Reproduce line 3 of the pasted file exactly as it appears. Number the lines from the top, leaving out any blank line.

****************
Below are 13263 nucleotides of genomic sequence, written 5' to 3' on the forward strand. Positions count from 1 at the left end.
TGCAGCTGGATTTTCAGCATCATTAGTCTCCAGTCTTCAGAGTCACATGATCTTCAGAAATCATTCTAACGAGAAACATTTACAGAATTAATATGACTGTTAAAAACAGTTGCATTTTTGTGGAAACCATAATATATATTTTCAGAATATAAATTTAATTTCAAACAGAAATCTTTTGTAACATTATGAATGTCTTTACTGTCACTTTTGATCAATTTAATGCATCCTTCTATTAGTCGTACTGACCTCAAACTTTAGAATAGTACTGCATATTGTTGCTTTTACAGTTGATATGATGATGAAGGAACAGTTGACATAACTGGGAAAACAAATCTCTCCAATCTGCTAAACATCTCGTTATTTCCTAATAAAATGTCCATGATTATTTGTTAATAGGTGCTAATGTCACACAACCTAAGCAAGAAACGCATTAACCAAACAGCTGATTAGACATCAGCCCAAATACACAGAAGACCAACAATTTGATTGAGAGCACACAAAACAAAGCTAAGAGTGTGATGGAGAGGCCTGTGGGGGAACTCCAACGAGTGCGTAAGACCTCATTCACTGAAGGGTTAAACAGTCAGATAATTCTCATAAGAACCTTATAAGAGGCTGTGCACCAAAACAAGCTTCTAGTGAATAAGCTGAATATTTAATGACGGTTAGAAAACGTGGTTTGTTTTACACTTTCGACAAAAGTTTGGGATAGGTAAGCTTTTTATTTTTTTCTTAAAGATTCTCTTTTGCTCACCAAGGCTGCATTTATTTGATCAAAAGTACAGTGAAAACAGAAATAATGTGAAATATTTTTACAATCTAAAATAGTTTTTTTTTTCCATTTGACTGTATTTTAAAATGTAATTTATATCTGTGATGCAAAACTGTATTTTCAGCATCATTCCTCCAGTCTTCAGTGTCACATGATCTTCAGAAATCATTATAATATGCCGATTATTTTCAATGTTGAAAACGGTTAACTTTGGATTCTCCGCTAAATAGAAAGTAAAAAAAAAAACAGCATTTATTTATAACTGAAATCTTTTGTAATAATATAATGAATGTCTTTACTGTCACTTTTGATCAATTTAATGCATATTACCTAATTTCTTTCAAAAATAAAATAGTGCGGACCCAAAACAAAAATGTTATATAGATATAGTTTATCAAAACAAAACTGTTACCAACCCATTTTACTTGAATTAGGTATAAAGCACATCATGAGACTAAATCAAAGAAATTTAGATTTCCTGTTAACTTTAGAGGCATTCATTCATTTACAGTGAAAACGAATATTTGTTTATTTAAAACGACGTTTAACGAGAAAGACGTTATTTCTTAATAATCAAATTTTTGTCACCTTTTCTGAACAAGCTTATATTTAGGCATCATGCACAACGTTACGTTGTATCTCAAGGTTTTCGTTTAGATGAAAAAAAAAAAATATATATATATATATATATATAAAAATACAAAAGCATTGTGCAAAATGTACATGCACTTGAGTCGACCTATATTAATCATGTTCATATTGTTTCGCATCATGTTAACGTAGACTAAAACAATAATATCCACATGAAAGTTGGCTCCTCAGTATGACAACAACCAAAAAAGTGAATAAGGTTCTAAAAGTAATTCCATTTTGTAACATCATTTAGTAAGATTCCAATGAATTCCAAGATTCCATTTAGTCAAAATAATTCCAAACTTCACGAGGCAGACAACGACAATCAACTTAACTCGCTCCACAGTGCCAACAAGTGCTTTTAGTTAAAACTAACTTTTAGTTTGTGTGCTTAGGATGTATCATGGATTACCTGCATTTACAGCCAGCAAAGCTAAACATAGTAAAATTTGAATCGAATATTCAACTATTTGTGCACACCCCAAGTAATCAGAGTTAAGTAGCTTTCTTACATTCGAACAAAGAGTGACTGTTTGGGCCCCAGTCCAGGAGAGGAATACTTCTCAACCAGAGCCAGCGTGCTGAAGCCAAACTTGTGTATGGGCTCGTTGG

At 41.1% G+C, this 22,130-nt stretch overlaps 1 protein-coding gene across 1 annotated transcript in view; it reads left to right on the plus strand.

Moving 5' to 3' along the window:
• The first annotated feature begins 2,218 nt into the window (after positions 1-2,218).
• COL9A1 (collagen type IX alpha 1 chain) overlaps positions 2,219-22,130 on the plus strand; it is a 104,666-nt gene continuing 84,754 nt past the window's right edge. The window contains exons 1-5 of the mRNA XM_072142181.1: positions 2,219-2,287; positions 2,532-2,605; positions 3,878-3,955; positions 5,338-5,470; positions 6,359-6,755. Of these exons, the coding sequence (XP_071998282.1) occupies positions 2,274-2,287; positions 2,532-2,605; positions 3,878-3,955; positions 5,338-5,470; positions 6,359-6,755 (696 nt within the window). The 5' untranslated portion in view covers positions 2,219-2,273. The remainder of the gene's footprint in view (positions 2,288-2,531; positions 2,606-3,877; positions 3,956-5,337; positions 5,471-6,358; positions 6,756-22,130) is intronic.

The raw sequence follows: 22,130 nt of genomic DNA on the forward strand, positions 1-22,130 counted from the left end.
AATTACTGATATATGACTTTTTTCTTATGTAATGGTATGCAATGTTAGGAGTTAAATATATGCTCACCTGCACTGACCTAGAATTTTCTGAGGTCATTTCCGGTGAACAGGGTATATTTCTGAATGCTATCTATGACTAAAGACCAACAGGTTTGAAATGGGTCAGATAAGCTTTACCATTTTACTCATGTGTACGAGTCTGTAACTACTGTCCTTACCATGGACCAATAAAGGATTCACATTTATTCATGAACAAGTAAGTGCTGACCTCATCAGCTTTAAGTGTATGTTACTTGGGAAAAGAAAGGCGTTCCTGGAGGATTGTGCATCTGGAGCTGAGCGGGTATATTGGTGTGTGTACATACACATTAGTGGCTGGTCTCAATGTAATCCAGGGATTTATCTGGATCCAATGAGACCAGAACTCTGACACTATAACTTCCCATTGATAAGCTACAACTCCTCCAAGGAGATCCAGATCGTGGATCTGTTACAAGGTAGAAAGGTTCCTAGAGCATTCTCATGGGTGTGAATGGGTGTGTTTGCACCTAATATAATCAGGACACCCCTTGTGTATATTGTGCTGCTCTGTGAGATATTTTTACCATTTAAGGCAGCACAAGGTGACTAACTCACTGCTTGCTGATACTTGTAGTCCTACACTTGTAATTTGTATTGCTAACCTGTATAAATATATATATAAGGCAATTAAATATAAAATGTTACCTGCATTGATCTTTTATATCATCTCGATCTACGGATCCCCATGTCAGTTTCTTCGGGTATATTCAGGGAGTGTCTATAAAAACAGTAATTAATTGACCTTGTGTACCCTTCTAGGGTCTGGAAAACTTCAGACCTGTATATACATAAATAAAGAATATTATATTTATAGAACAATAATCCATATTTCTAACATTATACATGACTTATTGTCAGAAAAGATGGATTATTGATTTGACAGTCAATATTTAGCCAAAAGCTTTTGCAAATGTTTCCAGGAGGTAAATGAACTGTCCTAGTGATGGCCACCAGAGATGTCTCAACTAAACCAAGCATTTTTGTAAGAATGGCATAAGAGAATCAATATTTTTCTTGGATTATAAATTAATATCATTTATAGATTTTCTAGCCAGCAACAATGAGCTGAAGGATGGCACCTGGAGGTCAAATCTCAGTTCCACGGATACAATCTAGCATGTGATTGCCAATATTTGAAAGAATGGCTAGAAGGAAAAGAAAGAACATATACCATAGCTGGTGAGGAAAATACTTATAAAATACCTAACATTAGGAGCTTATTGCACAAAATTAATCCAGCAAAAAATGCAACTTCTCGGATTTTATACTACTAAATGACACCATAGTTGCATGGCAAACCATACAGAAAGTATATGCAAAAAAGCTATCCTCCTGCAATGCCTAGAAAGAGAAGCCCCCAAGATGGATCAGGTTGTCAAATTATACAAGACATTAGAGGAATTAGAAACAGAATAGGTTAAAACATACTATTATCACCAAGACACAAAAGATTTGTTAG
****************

At 41.1% G+C, this 22,130-nt stretch overlaps 1 protein-coding gene across 1 annotated transcript in view; it reads left to right on the plus strand.